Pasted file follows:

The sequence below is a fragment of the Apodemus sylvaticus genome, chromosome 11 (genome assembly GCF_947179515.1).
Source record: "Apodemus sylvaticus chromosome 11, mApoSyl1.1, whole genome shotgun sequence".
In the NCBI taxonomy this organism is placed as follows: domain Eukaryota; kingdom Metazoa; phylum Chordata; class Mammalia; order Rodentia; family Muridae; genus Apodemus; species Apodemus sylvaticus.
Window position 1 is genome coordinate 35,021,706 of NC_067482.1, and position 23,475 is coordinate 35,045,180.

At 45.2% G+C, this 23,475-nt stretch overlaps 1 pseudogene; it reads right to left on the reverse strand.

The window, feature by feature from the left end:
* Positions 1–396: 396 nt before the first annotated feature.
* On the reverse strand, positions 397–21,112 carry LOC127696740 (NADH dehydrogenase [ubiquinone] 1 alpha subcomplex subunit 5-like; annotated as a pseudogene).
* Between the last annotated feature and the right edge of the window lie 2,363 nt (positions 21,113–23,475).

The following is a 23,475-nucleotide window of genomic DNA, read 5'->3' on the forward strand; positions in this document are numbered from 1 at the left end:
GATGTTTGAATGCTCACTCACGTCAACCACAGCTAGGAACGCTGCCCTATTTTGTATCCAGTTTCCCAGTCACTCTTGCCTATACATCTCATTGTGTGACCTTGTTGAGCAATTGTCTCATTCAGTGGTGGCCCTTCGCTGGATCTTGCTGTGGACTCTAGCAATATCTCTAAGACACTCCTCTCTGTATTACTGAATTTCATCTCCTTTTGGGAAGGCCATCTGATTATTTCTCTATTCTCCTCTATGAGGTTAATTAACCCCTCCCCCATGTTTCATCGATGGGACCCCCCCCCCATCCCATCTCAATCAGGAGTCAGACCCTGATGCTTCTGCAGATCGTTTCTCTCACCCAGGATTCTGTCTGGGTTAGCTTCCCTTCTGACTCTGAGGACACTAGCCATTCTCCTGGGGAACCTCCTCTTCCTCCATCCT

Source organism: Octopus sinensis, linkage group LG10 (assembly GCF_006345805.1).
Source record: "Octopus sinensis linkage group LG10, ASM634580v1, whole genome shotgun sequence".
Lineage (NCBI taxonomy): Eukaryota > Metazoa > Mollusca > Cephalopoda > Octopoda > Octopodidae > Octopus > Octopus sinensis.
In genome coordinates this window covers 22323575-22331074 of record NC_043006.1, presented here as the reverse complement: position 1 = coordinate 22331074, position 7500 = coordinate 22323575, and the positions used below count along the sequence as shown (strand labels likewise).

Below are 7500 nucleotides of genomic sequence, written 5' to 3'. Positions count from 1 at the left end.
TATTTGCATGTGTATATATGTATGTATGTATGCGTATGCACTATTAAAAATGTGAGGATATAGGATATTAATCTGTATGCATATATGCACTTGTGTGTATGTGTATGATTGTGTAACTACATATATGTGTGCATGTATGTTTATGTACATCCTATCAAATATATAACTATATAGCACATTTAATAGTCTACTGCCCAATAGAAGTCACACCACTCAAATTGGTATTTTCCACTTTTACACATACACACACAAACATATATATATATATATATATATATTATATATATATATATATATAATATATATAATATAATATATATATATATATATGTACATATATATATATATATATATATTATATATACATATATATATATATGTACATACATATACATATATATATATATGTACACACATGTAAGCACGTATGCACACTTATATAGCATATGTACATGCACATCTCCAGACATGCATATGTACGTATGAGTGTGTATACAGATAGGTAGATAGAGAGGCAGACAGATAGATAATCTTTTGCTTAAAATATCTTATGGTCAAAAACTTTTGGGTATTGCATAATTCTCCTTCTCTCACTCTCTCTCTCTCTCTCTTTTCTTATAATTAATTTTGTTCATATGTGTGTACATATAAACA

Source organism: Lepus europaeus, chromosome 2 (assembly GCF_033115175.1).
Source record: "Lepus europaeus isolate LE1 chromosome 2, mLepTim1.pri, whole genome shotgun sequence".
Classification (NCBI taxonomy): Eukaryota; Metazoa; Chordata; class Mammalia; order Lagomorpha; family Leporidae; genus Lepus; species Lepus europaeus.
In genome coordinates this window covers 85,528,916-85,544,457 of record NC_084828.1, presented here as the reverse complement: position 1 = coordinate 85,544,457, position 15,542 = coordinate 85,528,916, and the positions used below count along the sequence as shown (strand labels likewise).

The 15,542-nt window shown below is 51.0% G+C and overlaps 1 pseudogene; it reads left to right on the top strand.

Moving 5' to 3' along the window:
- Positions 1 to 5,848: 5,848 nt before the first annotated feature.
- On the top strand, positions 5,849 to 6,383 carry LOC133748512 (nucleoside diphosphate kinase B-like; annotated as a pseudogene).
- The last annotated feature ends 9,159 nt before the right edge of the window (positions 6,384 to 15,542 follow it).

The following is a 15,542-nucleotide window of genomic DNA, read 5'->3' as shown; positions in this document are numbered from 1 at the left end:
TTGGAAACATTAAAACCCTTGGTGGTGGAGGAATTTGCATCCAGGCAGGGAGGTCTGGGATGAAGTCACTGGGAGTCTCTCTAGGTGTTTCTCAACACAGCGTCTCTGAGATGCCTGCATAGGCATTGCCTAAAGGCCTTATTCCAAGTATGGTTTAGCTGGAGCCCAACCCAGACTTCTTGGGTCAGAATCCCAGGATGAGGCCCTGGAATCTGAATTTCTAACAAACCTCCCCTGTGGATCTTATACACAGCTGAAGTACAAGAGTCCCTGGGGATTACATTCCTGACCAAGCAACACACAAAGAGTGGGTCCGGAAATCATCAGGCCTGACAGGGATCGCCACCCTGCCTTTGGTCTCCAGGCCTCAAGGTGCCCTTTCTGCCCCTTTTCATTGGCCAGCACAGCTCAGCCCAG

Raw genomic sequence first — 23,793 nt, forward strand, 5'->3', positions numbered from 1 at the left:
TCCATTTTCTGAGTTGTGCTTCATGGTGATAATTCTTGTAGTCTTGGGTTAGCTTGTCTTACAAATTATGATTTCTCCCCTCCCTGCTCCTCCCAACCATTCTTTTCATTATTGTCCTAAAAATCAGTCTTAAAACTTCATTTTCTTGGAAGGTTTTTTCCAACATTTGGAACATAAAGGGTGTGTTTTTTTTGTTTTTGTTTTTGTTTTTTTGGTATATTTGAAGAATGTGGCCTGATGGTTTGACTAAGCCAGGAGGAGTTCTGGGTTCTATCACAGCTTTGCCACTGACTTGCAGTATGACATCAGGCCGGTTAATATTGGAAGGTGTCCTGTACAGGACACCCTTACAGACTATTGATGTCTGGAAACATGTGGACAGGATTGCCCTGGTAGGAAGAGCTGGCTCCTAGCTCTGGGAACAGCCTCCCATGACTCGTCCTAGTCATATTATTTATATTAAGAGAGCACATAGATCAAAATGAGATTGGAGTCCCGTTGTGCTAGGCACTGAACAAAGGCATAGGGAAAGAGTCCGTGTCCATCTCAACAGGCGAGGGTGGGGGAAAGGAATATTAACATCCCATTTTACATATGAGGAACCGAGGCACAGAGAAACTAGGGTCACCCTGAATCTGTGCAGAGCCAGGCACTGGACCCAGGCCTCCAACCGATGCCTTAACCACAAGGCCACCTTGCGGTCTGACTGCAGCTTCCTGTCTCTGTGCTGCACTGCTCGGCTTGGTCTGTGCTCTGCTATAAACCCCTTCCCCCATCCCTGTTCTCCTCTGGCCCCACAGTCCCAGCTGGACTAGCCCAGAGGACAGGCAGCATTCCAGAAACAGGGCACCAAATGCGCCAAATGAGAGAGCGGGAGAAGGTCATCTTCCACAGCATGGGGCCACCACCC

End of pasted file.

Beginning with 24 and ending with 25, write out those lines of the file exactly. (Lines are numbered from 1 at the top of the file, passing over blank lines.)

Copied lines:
- Positions 1 to 5,848: 5,848 nt before the first annotated feature.
- On the top strand, positions 5,849 to 6,383 carry LOC133748512 (nucleoside diphosphate kinase B-like; annotated as a pseudogene).